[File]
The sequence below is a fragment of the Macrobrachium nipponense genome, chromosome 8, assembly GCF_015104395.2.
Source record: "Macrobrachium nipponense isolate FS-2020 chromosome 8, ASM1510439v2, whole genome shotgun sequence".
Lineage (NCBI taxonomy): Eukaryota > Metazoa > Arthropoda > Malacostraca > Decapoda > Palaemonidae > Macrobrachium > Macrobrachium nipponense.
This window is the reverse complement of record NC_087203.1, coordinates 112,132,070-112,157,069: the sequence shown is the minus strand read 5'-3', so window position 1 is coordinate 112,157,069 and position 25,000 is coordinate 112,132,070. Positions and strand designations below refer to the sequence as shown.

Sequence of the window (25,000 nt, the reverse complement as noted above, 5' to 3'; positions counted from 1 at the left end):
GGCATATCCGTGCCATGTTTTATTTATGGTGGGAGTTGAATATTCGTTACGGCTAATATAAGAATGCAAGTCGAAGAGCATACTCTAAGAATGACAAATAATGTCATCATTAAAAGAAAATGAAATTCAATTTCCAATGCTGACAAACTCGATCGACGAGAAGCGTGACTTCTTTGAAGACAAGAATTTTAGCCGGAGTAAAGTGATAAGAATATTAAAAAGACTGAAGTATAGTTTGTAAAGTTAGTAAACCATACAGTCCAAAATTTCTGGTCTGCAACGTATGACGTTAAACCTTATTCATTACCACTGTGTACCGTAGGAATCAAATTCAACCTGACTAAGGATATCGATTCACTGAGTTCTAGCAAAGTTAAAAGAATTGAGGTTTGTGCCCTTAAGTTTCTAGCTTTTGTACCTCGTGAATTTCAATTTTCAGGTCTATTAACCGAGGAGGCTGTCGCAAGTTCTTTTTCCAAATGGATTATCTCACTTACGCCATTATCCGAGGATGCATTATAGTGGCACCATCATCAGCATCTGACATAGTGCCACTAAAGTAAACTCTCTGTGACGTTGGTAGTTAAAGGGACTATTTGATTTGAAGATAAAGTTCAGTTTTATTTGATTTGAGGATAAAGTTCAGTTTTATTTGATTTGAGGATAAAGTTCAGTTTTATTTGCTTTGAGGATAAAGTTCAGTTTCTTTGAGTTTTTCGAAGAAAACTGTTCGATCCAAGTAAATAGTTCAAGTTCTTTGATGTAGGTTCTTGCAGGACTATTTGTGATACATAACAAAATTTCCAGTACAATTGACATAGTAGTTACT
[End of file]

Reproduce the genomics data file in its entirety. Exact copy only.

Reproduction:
The sequence below is a fragment of the Macrobrachium nipponense genome, chromosome 8, assembly GCF_015104395.2.
Source record: "Macrobrachium nipponense isolate FS-2020 chromosome 8, ASM1510439v2, whole genome shotgun sequence".
Lineage (NCBI taxonomy): Eukaryota > Metazoa > Arthropoda > Malacostraca > Decapoda > Palaemonidae > Macrobrachium > Macrobrachium nipponense.
This window is the reverse complement of record NC_087203.1, coordinates 112,132,070-112,157,069: the sequence shown is the minus strand read 5'-3', so window position 1 is coordinate 112,157,069 and position 25,000 is coordinate 112,132,070. Positions and strand designations below refer to the sequence as shown.

Sequence of the window (25,000 nt, the reverse complement as noted above, 5' to 3'; positions counted from 1 at the left end):
GGCATATCCGTGCCATGTTTTATTTATGGTGGGAGTTGAATATTCGTTACGGCTAATATAAGAATGCAAGTCGAAGAGCATACTCTAAGAATGACAAATAATGTCATCATTAAAAGAAAATGAAATTCAATTTCCAATGCTGACAAACTCGATCGACGAGAAGCGTGACTTCTTTGAAGACAAGAATTTTAGCCGGAGTAAAGTGATAAGAATATTAAAAAGACTGAAGTATAGTTTGTAAAGTTAGTAAACCATACAGTCCAAAATTTCTGGTCTGCAACGTATGACGTTAAACCTTATTCATTACCACTGTGTACCGTAGGAATCAAATTCAACCTGACTAAGGATATCGATTCACTGAGTTCTAGCAAAGTTAAAAGAATTGAGGTTTGTGCCCTTAAGTTTCTAGCTTTTGTACCTCGTGAATTTCAATTTTCAGGTCTATTAACCGAGGAGGCTGTCGCAAGTTCTTTTTCCAAATGGATTATCTCACTTACGCCATTATCCGAGGATGCATTATAGTGGCACCATCATCAGCATCTGACATAGTGCCACTAAAGTAAACTCTCTGTGACGTTGGTAGTTAAAGGGACTATTTGATTTGAAGATAAAGTTCAGTTTTATTTGATTTGAGGATAAAGTTCAGTTTTATTTGATTTGAGGATAAAGTTCAGTTTTATTTGCTTTGAGGATAAAGTTCAGTTTCTTTGAGTTTTTCGAAGAAAACTGTTCGATCCAAGTAAATAGTTCAAGTTCTTTGATGTAGGTTCTTGCAGGACTATTTGTGATACATAACAAAATTTCCAGTACAATTGACATAGTAGTTACT